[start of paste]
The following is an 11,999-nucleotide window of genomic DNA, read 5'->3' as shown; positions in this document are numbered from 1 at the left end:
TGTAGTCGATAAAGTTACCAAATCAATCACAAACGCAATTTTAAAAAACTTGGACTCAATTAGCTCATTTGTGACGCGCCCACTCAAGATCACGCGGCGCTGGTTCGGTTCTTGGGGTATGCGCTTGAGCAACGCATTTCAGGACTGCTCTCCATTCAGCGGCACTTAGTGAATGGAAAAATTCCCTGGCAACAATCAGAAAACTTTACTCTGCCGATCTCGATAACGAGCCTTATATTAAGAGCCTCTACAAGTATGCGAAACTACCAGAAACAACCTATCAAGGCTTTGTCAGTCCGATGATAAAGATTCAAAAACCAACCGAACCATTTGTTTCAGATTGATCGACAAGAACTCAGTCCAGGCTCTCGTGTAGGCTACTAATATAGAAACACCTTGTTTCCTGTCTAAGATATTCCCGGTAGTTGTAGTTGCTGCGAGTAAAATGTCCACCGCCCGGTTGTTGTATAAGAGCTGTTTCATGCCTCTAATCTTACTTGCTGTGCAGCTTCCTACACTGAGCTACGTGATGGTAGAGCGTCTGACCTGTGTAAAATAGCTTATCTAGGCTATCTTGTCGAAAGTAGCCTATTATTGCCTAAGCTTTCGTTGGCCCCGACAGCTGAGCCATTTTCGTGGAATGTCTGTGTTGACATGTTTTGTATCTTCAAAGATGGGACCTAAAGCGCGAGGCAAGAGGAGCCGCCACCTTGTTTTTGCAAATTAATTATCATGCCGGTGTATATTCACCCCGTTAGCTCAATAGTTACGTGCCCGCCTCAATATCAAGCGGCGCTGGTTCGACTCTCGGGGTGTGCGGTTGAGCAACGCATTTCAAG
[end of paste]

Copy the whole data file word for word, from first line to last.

The following is an 11,999-nucleotide window of genomic DNA, read 5'->3' as shown; positions in this document are numbered from 1 at the left end:
TGTAGTCGATAAAGTTACCAAATCAATCACAAACGCAATTTTAAAAAACTTGGACTCAATTAGCTCATTTGTGACGCGCCCACTCAAGATCACGCGGCGCTGGTTCGGTTCTTGGGGTATGCGCTTGAGCAACGCATTTCAGGACTGCTCTCCATTCAGCGGCACTTAGTGAATGGAAAAATTCCCTGGCAACAATCAGAAAACTTTACTCTGCCGATCTCGATAACGAGCCTTATATTAAGAGCCTCTACAAGTATGCGAAACTACCAGAAACAACCTATCAAGGCTTTGTCAGTCCGATGATAAAGATTCAAAAACCAACCGAACCATTTGTTTCAGATTGATCGACAAGAACTCAGTCCAGGCTCTCGTGTAGGCTACTAATATAGAAACACCTTGTTTCCTGTCTAAGATATTCCCGGTAGTTGTAGTTGCTGCGAGTAAAATGTCCACCGCCCGGTTGTTGTATAAGAGCTGTTTCATGCCTCTAATCTTACTTGCTGTGCAGCTTCCTACACTGAGCTACGTGATGGTAGAGCGTCTGACCTGTGTAAAATAGCTTATCTAGGCTATCTTGTCGAAAGTAGCCTATTATTGCCTAAGCTTTCGTTGGCCCCGACAGCTGAGCCATTTTCGTGGAATGTCTGTGTTGACATGTTTTGTATCTTCAAAGATGGGACCTAAAGCGCGAGGCAAGAGGAGCCGCCACCTTGTTTTTGCAAATTAATTATCATGCCGGTGTATATTCACCCCGTTAGCTCAATAGTTACGTGCCCGCCTCAATATCAAGCGGCGCTGGTTCGACTCTCGGGGTGTGCGGTTGAGCAACGCATTTCAAG